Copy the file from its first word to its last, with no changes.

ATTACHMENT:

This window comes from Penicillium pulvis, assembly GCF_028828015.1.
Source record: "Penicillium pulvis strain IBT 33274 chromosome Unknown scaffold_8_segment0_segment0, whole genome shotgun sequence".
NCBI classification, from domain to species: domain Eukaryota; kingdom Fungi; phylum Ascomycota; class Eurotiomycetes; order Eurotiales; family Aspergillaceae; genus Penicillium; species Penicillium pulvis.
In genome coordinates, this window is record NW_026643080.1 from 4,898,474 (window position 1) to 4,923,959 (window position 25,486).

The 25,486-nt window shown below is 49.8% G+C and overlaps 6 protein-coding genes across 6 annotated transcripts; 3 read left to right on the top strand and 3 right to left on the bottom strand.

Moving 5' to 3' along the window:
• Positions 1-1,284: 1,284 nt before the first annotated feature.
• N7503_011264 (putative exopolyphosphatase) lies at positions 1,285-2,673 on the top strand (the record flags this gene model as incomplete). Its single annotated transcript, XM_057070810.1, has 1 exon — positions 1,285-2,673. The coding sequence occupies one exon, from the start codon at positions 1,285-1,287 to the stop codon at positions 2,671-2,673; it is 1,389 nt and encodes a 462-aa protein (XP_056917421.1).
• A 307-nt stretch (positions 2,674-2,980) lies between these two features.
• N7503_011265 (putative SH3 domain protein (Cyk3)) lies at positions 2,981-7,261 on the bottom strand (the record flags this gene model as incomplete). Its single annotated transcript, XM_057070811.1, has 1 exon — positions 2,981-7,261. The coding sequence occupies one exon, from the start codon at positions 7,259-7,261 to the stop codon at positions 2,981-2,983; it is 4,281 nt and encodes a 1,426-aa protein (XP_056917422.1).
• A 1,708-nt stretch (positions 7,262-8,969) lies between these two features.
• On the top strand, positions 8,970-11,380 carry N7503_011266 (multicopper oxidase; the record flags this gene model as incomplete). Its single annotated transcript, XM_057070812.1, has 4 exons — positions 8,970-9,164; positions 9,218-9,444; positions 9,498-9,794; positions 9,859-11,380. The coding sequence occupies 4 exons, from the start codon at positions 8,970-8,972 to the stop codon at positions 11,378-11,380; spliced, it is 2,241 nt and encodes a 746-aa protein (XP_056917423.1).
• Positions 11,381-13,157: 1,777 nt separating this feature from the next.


This window comes from Penicillium pulvis, assembly GCF_028828015.1.
Source record: "Penicillium pulvis strain IBT 33274 chromosome Unknown scaffold_8_segment0_segment0, whole genome shotgun sequence".
NCBI classification, from domain to species: domain Eukaryota; kingdom Fungi; phylum Ascomycota; class Eurotiomycetes; order Eurotiales; family Aspergillaceae; genus Penicillium; species Penicillium pulvis.
In genome coordinates, this window is record NW_026643080.1 from 4,898,474 (window position 1) to 4,923,959 (window position 25,486).

The 25,486-nt window shown below is 49.8% G+C and overlaps 6 protein-coding genes across 6 annotated transcripts; 3 read left to right on the top strand and 3 right to left on the bottom strand.

Moving 5' to 3' along the window:
• Positions 1-1,284: 1,284 nt before the first annotated feature.
• N7503_011264 (putative exopolyphosphatase) lies at positions 1,285-2,673 on the top strand (the record flags this gene model as incomplete). Its single annotated transcript, XM_057070810.1, has 1 exon — positions 1,285-2,673. The coding sequence occupies one exon, from the start codon at positions 1,285-1,287 to the stop codon at positions 2,671-2,673; it is 1,389 nt and encodes a 462-aa protein (XP_056917421.1).
• A 307-nt stretch (positions 2,674-2,980) lies between these two features.
• N7503_011265 (putative SH3 domain protein (Cyk3)) lies at positions 2,981-7,261 on the bottom strand (the record flags this gene model as incomplete). Its single annotated transcript, XM_057070811.1, has 1 exon — positions 2,981-7,261. The coding sequence occupies one exon, from the start codon at positions 7,259-7,261 to the stop codon at positions 2,981-2,983; it is 4,281 nt and encodes a 1,426-aa protein (XP_056917422.1).
• A 1,708-nt stretch (positions 7,262-8,969) lies between these two features.
• On the top strand, positions 8,970-11,380 carry N7503_011266 (multicopper oxidase; the record flags this gene model as incomplete). Its single annotated transcript, XM_057070812.1, has 4 exons — positions 8,970-9,164; positions 9,218-9,444; positions 9,498-9,794; positions 9,859-11,380. The coding sequence occupies 4 exons, from the start codon at positions 8,970-8,972 to the stop codon at positions 11,378-11,380; spliced, it is 2,241 nt and encodes a 746-aa protein (XP_056917423.1).
• Positions 11,381-13,157: 1,777 nt separating this feature from the next.